But DO check your stopper bolt too as they may show signs of fore coming problems. If its tip is just knicked up its OK but gouged more than 1/3 of the way, trouble may be coming so Pay $6 - $12 and buy a new one and have it on hand.

So look on this thread and see if this is your problem: http://burgmanusa.com/forums/15-burgman-650/109954-what.html
 

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I have 10,000 miles on the Polish adapter in my K4 and it's as wonderfully quiet as the day I installed the adapter. It's worth every penny (and more). Now if he would just build some replacement reinforced-carbon keys for the primary pulley ...

Recently returned to the Burgman 650 fold, with another K3. This has had the "Polish kit" fix by the previous owner, and runs beautifully quietly. Just wondered if there are any owners on here who have done this mod, and have run it for some time. How is it holding up?
 

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I've seen several 06's that have come loose now , not one to date has had any Loctite residue on it the threads .


TheReaper!

























Stu2, The 2006 and only the 2006 seem to have the adapter bolt come loose and rattle around and most that have have punched a hole in the "LEFT" side cover. This is not the stopper bolt on the "RIGHT" side down low on the CVT itself. Marilynsprince Just had this happen RIGHT before his 8,000 mile trip From Redding CA to Alaska and back. He was able to clean it out, put LOCTIGHT BLUE on the NEW bolt's thread and get it back in. So a new bolt, a new cover and some time with some long Q-Tips and some WD-40 and you should be back on the road.

But DO check your stopper bolt too as they may show signs of fore coming problems. If its tip is just knicked up its OK but gouged more than 1/3 of the way, trouble may be coming so Pay $6 - $12 and buy a new one and have it on hand.

So look on this thread and see if this is your problem: http://burgmanusa.com/forums/15-burgman-650/109954-what.html
 

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That is very interesting and I remember the mechanic said the same on the 2nd repair. I thought he was talking about the stopper bolt but obviously it was this one because he said after the repair that he used Loctite as the procedure called for. But the damage did not take out the belt but stripped the plastic gears.
 

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I've seen several 06's that have come loose now , not one to date has had any Loctite residue on it the threads .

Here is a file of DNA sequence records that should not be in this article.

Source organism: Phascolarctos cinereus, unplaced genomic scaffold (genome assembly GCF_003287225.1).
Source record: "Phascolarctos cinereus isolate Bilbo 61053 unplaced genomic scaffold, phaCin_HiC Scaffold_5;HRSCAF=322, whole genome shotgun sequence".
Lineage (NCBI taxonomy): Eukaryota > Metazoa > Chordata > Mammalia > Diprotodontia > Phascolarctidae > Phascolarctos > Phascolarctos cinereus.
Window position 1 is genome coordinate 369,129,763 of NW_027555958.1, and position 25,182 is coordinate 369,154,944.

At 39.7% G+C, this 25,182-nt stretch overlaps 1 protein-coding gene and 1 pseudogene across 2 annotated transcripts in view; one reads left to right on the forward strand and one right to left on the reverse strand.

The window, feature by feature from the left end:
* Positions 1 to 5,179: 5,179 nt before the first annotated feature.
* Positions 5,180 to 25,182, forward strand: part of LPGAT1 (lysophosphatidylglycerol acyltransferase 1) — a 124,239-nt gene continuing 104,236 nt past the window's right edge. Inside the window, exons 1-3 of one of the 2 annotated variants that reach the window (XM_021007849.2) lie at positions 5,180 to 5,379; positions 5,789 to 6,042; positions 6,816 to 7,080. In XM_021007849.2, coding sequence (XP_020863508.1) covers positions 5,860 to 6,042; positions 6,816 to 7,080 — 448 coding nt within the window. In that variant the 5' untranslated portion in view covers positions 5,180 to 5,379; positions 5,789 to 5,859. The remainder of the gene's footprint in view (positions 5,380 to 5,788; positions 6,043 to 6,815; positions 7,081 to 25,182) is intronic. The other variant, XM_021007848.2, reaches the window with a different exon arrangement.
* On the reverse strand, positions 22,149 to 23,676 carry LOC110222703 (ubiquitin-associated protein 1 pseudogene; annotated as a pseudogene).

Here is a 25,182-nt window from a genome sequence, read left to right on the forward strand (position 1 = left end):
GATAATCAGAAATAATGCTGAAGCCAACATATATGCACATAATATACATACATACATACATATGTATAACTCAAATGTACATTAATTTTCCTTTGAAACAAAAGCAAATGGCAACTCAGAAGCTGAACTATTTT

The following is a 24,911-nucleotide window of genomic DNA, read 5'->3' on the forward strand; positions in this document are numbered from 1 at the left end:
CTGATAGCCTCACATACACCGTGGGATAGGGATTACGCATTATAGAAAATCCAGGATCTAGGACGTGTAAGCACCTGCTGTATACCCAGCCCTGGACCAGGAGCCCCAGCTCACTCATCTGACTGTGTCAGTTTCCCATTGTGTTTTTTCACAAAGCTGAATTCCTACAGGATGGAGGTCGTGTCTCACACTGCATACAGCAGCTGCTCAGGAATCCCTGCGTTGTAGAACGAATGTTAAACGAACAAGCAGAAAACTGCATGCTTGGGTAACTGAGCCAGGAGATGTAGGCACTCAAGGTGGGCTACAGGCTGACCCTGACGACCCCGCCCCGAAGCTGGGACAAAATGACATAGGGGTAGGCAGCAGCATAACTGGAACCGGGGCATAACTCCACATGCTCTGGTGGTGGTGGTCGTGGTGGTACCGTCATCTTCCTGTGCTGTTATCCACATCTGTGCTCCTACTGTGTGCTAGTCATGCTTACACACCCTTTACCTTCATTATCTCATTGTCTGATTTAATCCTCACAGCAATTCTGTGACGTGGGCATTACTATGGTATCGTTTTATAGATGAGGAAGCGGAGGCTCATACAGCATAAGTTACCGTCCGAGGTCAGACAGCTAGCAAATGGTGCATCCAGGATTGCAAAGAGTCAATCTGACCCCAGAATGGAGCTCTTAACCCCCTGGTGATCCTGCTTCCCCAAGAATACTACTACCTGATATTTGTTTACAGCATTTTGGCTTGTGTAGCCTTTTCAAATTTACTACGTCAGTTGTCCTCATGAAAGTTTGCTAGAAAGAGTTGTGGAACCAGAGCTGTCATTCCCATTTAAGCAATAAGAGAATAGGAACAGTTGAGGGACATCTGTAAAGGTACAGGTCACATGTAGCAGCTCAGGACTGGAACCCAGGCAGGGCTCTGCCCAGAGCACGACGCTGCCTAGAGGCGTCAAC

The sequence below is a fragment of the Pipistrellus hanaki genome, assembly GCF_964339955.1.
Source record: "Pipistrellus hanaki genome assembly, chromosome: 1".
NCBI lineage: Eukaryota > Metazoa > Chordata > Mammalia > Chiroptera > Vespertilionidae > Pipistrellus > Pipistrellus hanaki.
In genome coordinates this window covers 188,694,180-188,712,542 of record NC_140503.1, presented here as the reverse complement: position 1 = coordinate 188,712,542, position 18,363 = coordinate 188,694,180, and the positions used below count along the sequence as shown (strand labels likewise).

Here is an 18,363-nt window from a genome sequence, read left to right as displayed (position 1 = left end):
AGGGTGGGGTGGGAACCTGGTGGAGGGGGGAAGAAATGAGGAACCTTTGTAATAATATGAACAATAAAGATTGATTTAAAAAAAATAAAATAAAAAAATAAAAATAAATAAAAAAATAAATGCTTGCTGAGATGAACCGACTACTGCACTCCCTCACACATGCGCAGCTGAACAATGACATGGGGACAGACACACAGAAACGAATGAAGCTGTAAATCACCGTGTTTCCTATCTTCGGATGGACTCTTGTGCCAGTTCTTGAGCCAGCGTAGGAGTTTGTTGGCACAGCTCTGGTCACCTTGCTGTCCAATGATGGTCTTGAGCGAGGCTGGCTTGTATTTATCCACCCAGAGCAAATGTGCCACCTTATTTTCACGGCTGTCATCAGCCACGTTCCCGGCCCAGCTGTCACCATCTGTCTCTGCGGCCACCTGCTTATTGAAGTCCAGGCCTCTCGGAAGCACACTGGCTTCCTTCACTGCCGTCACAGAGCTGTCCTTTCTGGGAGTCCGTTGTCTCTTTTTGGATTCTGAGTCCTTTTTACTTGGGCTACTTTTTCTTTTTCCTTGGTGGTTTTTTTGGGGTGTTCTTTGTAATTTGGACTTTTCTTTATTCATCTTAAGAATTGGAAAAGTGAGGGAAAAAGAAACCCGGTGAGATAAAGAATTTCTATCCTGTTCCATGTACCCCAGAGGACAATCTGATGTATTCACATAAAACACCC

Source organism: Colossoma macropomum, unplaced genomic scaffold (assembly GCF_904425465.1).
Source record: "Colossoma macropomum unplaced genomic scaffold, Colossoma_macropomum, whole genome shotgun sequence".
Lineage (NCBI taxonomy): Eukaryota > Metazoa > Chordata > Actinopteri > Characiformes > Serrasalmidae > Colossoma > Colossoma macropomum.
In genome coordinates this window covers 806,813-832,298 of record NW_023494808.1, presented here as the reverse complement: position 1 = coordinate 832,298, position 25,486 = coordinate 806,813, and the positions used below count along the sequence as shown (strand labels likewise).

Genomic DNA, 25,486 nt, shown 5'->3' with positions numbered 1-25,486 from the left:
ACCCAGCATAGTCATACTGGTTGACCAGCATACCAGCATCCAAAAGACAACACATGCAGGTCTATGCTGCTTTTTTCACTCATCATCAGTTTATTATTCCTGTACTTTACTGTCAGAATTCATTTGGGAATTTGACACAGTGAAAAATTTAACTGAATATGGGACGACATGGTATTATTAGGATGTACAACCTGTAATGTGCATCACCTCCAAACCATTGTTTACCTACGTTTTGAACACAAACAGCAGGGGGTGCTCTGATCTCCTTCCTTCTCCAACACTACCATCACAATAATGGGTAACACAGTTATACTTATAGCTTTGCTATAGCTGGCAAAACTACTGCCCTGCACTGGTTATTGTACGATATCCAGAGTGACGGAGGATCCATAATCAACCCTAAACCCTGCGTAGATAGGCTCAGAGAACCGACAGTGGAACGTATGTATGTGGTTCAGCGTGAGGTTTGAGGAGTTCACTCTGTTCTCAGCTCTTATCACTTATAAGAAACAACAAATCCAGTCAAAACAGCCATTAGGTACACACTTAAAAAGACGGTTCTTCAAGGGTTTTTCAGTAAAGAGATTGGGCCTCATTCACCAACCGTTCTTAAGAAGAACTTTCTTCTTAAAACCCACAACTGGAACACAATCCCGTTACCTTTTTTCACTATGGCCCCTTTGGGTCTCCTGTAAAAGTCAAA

They don't from the factory. The service manual recommends oil and the service bulletin recommends removing, re oiling, and re torqueing the bolt periodically.
 

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You're right Dave - I just want to recommend Treyson Racing in Great Barrington Mass., I trailered it down there after talking with the 'local' Suzuki dealer who was talking cracking the engine for proper diagnosis blah blah blah and Trevor, the chief mechanic was on his knees in the parking lot within 5 minutes with a socket wrench, took it in and said he could re-tap it for a small fee and put in a new bolt and I'd be good to go - he would have done it on the spot but couldn't find his long tap extension...it was the bolt on the 'left' which had bowed out but not yet ruptured the silly little tin cover. I will have to call him Tuesday morning to make sure he puts loctite on it...thanks guys! So relieved...and wondering what other unique challenges the 2006 model might provide? The other issue I had was when changing the final gear oil, the second I removed the fill plug oil started leaking out...!? Turns out someone (might have been my dad, he was 70 when he traded in his top-heavy bikes for the sooperscooter and liked to do his own maintenance but maybe shouldn't have?) had overfilled with 500ml of hypoid rather than 300!! Before the bolt problem happened I thought I saw some improvement in power esp. low speed torque but I wouldn't swear to it...in any case it didn't kill the IceBurg, so, movin on...
So, check stop bolt on 'right', got it...what else might have caused the bolt to loosen, just lack of re-torquing or maybe some other fault - I live in a tiny mountain town and it's about 1200 feet of elevation change on a winding 8 mile road to do ANYTHING (like buy a quart of milk!) so the engine gets a lot of work. On the plus side we don't have a police force just a constable who is an older gentleman who stands by our wooden ballot box and cranks the handle when we vote, so pick your speed and ride!!!
 

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I would like to add to the advice about the primary shaft failure. I have an 2004 with the familiar deiseling sound which I improved the sound by working moly grease around the primary adaptor spline. But after doing a tour round France clocking some big mileage totals and started to notice the sound had changed. a few hundred miles later the pimary shaft spline had stripped. After stripping out cvt I found the the primary adapter spline was slightly worn but I could see the problem had been caused by the bearing seizing on the primary shaft reducing the diameter of the shaft allowing for oscilation to occur resulting in excess wear. So my advice is to take out the primary adapter gear regulary and check for any sign of wear on the inner cog. On the 2003/4 model there is a redisigned primary adapter gear from a guy in poland as refered to in previous threads, I would recomend this part as I just refitted one and it is machined perfectly to size and one post has said that many thousands of miles later was still in perfect working order. So when you have the loud deiseling noise do the modification it could save you a cople of thousand dollars.